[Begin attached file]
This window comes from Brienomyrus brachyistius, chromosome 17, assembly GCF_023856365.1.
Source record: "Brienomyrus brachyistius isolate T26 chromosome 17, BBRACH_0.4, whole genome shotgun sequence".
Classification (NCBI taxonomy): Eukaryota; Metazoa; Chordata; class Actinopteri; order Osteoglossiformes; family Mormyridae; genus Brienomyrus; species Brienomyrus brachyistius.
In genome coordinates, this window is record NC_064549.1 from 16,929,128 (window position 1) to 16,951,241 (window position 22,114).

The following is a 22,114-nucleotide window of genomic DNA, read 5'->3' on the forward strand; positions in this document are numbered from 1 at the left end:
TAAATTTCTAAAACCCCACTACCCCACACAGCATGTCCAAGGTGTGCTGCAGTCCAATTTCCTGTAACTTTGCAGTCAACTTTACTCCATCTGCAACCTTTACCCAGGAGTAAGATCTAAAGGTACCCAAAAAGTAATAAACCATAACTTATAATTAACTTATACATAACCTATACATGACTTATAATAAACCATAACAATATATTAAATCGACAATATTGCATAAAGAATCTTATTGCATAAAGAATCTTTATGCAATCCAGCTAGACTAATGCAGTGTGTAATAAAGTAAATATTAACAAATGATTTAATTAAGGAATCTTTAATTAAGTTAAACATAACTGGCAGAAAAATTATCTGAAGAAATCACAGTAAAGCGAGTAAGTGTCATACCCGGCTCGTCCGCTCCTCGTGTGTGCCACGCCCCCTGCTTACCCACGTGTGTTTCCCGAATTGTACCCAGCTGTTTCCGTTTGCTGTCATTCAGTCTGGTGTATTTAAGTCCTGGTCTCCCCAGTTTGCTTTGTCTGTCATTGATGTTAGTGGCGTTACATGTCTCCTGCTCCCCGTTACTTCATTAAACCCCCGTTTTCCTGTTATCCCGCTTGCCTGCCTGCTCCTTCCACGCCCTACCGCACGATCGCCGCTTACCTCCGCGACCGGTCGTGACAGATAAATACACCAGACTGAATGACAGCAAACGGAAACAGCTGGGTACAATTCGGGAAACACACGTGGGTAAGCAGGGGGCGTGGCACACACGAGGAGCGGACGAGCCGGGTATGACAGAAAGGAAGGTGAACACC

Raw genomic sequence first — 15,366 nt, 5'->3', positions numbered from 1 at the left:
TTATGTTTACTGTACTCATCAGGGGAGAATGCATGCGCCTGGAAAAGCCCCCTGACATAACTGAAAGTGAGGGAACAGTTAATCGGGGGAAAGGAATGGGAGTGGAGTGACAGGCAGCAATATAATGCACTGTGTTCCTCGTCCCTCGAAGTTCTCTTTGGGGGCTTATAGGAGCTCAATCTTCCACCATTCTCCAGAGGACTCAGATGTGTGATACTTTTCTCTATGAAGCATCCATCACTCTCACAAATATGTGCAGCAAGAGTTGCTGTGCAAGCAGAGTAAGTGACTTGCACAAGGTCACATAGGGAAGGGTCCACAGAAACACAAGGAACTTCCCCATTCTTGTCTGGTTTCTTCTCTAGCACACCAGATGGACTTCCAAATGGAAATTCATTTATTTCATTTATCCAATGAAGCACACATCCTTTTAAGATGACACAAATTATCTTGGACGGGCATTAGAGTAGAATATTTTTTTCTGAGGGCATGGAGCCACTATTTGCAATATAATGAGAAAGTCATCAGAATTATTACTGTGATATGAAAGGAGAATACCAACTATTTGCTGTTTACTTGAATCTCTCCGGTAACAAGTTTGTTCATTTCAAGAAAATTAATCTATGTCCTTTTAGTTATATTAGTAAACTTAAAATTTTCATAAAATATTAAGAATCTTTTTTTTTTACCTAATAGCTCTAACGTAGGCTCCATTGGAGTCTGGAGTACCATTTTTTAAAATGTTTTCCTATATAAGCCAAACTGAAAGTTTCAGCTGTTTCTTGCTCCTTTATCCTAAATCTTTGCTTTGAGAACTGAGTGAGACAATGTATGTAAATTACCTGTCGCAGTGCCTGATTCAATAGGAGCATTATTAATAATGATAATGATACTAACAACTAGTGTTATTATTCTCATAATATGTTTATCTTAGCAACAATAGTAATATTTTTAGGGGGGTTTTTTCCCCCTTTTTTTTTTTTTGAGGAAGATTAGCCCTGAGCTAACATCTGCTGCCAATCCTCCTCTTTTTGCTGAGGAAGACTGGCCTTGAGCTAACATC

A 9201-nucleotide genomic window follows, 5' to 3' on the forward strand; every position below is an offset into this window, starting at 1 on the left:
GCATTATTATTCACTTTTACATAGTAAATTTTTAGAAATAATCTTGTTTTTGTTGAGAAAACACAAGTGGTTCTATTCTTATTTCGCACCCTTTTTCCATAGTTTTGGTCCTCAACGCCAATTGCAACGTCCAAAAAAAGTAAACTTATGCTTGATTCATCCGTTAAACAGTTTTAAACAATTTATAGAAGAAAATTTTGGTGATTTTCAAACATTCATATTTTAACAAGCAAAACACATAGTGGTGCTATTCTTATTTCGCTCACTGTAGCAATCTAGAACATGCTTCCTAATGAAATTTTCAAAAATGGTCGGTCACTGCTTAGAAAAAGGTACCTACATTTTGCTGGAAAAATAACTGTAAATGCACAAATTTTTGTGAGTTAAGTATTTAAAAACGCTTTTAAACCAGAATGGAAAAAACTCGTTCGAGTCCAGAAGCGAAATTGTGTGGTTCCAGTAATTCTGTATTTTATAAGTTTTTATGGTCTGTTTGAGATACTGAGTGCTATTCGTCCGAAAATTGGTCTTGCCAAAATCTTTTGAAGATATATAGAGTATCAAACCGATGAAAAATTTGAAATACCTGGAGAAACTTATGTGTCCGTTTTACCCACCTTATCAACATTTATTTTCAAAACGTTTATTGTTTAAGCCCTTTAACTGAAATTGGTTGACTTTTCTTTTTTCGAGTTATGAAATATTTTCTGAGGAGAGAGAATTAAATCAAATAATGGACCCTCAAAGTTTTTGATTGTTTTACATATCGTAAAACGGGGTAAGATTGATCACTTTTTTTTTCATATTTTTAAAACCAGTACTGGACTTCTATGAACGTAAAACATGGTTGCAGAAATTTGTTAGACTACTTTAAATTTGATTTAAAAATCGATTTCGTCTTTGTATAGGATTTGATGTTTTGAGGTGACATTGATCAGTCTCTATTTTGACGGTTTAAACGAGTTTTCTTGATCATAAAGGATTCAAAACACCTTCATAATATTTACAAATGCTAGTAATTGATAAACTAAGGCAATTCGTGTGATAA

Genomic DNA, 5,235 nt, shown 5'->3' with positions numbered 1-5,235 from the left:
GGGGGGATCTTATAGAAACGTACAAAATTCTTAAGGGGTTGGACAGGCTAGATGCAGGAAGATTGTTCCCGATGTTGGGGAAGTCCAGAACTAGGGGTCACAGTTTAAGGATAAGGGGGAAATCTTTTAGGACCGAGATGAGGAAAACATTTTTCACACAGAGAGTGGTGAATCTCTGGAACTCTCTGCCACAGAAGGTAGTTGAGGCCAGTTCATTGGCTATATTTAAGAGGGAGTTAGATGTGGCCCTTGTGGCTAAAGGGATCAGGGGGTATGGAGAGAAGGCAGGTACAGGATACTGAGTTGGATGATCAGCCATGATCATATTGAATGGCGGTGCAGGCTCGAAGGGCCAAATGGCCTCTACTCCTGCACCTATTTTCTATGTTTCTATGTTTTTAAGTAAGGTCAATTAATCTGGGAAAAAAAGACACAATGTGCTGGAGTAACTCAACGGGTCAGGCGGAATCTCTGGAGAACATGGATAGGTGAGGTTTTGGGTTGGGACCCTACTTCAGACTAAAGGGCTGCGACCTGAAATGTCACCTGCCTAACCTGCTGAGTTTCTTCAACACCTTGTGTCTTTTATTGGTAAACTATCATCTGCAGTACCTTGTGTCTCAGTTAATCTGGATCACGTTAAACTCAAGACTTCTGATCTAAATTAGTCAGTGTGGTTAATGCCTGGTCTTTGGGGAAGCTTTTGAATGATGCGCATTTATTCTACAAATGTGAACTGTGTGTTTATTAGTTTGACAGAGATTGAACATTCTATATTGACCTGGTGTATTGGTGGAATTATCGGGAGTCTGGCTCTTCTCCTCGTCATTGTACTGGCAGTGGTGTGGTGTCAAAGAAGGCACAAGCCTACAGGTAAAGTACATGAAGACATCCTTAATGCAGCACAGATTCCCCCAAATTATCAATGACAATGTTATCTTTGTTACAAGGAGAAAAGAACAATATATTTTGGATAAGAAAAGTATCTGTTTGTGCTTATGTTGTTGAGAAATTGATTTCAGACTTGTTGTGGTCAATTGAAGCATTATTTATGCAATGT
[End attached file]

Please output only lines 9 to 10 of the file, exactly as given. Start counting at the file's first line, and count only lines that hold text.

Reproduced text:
A 9201-nucleotide genomic window follows, 5' to 3' on the forward strand; every position below is an offset into this window, starting at 1 on the left:
GCATTATTATTCACTTTTACATAGTAAATTTTTAGAAATAATCTTGTTTTTGTTGAGAAAACACAAGTGGTTCTATTCTTATTTCGCACCCTTTTTCCATAGTTTTGGTCCTCAACGCCAATTGCAACGTCCAAAAAAAGTAAACTTATGCTTGATTCATCCGTTAAACAGTTTTAAACAATTTATAGAAGAAAATTTTGGTGATTTTCAAACATTCATATTTTAACAAGCAAAACACATAGTGGTGCTATTCTTATTTCGCTCACTGTAGCAATCTAGAACATGCTTCCTAATGAAATTTTCAAAAATGGTCGGTCACTGCTTAGAAAAAGGTACCTACATTTTGCTGGAAAAATAACTGTAAATGCACAAATTTTTGTGAGTTAAGTATTTAAAAACGCTTTTAAACCAGAATGGAAAAAACTCGTTCGAGTCCAGAAGCGAAATTGTGTGGTTCCAGTAATTCTGTATTTTATAAGTTTTTATGGTCTGTTTGAGATACTGAGTGCTATTCGTCCGAAAATTGGTCTTGCCAAAATCTTTTGAAGATATATAGAGTATCAAACCGATGAAAAATTTGAAATACCTGGAGAAACTTATGTGTCCGTTTTACCCACCTTATCAACATTTATTTTCAAAACGTTTATTGTTTAAGCCCTTTAACTGAAATTGGTTGACTTTTCTTTTTTCGAGTTATGAAATATTTTCTGAGGAGAGAGAATTAAATCAAATAATGGACCCTCAAAGTTTTTGATTGTTTTACATATCGTAAAACGGGGTAAGATTGATCACTTTTTTTTTCATATTTTTAAAACCAGTACTGGACTTCTATGAACGTAAAACATGGTTGCAGAAATTTGTTAGACTACTTTAAATTTGATTTAAAAATCGATTTCGTCTTTGTATAGGATTTGATGTTTTGAGGTGACATTGATCAGTCTCTATTTTGACGGTTTAAACGAGTTTTCTTGATCATAAAGGATTCAAAACACCTTCATAATATTTACAAATGCTAGTAATTGATAAACTAAGGCAATTCGTGTGATAA